Also, the examination of the proper formalities and deliverance of the necessary documents for the trade of these products falls under the purview of national authorities.
Traders shall be aware of national peculiarities within the EU and France national controls on encryption is a good example of a stringent control over trade. Failing to fulfil the requirements imposed by French authorities results in administrative complications and in delays if not, criminal sanctions.
AUTHOR: Raphaël BARAZZA – email@example.com
Raphaël Barazza is a member of the Paris Bar. He represents domestic and international clients in a wide range of trade-related legal matters.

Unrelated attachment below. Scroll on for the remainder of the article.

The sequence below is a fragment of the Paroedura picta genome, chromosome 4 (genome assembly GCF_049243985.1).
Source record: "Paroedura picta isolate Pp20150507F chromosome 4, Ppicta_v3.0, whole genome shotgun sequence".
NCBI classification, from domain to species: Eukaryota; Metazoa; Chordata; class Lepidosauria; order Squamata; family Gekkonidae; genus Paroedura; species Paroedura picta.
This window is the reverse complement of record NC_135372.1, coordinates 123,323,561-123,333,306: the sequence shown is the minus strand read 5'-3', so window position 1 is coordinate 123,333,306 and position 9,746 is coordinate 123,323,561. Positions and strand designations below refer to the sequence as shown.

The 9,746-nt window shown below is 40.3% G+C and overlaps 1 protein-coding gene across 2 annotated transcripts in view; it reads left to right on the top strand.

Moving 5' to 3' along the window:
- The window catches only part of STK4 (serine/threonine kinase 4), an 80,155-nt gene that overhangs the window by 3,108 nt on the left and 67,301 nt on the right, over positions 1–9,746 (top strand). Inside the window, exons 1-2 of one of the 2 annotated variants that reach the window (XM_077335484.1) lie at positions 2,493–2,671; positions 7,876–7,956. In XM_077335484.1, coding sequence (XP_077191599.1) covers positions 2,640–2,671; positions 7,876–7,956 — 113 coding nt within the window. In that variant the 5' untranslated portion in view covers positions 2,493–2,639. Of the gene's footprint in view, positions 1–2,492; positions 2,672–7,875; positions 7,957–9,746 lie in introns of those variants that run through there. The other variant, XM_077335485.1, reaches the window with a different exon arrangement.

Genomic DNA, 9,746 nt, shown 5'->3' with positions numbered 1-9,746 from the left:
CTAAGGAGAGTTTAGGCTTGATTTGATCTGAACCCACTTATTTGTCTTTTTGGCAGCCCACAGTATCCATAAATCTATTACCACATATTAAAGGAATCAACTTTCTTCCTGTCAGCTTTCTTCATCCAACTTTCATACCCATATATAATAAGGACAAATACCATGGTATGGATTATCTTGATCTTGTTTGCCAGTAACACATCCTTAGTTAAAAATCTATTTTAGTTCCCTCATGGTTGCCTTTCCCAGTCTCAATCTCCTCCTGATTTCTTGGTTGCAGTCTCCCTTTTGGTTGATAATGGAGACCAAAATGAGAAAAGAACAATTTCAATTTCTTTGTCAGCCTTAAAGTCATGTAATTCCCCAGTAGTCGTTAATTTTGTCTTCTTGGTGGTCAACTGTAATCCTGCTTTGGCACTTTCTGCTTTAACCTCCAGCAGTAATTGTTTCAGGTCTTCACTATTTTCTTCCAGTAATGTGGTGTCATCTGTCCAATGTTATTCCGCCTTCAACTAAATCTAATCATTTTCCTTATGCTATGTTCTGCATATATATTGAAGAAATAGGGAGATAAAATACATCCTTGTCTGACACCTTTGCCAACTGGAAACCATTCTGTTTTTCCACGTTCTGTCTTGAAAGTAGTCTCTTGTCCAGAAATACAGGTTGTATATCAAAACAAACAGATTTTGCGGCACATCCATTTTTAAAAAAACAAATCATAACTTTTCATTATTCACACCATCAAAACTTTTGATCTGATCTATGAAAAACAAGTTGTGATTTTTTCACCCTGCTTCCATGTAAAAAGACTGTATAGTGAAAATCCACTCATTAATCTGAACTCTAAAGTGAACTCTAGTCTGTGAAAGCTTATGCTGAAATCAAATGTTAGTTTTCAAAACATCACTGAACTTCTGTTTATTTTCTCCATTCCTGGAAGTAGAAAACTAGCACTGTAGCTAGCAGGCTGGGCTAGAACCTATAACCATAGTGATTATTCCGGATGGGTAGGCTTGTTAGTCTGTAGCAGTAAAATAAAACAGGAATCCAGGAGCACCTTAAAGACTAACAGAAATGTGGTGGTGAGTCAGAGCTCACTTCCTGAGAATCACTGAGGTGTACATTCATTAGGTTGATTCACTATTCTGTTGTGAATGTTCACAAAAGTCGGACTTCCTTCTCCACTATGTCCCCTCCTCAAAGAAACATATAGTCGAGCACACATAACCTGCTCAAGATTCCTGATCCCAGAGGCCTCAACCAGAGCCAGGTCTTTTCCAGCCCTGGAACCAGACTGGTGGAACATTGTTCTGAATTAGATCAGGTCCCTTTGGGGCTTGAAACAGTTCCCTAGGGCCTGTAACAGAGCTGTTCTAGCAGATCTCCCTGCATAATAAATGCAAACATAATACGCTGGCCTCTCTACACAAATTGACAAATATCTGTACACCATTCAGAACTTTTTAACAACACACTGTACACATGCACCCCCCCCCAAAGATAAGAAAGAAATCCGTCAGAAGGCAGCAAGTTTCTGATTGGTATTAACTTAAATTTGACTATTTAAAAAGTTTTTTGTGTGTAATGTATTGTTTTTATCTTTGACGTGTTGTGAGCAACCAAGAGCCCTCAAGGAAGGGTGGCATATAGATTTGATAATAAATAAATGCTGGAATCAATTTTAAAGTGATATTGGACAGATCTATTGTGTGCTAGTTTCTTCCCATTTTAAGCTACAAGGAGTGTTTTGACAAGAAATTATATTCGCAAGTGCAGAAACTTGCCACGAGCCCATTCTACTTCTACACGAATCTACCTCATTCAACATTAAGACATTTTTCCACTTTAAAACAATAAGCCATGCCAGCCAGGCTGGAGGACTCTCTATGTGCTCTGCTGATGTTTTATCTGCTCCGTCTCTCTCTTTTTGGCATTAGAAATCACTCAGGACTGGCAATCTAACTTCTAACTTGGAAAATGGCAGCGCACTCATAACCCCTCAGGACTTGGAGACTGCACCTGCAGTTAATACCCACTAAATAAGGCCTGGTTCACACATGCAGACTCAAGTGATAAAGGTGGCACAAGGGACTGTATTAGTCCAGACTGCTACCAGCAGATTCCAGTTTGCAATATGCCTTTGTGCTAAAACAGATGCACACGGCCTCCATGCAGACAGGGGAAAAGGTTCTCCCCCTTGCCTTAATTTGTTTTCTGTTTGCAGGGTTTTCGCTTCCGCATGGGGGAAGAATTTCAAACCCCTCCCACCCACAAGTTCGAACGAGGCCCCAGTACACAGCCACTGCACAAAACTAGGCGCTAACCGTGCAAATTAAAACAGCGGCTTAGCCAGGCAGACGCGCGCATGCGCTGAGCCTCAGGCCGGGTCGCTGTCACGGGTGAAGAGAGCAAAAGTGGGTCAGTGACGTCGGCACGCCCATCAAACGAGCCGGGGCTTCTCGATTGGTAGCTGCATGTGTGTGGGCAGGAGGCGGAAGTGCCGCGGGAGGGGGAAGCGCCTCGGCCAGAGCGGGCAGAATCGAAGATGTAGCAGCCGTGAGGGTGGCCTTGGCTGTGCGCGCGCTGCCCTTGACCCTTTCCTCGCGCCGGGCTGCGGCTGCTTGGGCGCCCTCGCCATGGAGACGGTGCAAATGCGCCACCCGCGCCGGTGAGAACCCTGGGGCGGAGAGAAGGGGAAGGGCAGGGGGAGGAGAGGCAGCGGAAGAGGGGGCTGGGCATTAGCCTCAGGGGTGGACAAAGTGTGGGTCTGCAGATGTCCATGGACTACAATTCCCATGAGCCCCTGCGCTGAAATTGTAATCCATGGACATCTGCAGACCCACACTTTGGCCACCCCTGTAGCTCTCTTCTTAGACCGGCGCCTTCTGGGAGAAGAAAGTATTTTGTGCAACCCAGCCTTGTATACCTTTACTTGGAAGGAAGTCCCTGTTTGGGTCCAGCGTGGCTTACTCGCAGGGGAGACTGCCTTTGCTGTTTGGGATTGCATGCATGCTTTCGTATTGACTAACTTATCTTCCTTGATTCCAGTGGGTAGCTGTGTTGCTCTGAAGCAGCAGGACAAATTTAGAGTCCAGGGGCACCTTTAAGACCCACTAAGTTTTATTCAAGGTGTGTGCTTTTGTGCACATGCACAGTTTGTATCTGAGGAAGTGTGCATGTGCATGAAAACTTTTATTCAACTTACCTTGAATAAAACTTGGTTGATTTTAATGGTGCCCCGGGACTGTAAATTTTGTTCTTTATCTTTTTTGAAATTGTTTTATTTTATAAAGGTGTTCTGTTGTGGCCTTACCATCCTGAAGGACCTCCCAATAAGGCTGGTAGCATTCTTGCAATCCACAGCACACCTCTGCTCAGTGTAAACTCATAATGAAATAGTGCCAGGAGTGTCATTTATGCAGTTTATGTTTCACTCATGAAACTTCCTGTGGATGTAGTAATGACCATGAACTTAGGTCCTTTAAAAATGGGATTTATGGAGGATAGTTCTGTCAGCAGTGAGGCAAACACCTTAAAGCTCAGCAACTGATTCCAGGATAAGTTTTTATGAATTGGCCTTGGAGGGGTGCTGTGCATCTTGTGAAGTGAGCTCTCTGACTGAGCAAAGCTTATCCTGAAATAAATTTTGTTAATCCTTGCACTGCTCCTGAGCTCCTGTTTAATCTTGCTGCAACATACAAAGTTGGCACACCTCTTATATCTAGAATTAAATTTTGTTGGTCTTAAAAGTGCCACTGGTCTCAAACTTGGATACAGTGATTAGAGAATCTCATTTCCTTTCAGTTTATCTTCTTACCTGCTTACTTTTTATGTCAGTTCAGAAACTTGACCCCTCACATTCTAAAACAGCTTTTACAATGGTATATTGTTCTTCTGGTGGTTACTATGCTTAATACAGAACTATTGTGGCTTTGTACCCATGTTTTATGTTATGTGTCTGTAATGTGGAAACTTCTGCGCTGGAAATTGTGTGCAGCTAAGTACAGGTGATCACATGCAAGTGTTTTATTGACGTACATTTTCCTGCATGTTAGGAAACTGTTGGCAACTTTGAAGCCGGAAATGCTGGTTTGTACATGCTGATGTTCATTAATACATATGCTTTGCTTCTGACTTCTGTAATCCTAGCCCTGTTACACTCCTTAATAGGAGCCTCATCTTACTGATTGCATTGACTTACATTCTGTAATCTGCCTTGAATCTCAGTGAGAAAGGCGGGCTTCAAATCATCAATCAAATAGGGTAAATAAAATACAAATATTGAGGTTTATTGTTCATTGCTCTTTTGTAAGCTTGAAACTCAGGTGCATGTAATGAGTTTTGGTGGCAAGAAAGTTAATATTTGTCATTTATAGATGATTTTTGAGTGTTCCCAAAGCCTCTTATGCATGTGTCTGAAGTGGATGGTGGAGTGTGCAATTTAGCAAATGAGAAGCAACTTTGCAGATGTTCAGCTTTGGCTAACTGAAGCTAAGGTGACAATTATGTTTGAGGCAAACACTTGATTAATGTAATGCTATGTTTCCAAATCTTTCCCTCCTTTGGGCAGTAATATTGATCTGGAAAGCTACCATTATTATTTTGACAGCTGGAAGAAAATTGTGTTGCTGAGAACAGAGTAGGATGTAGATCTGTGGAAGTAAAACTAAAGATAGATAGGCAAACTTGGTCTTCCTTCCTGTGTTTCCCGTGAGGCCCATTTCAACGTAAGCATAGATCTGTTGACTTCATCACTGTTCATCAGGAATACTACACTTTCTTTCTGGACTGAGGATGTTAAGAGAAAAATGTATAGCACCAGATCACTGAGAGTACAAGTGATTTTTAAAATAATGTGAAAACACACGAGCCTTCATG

He acts for clients in customs investigations and audits and advises on various compliance matters. Mr. Barazza has acquired significant experience in export control and sanction matters and regularly assists clients facing audits or in the implementation of compliance processes.
He is a frequent speaker in various international and export control related conferences.
He is co-author of Dual use export control of the European Union (published by WorldECR Journal of export controls and sanctions).
Raphaël Barazza is a member of the Association for Trade & Investment Controls Attorneys
- Catégorie 5 partie 2 de l’Annexe I du Règlement (UE) N°428/2009 du Conseil (modifié par le Règlement délégué n° 1382/2014)
- Décret n°2001-1192 du 13 décembre 2001
- Arrêté du 13 décembre 2001
- Articles 30 à 36 de la loi n° 2004-575 du 21 juin 2004
- Décret 2007-663 du 2 mai 2007
- Décret n° 2009-834 du 7 juillet 2009
- Arrêté du 29 janvier 2015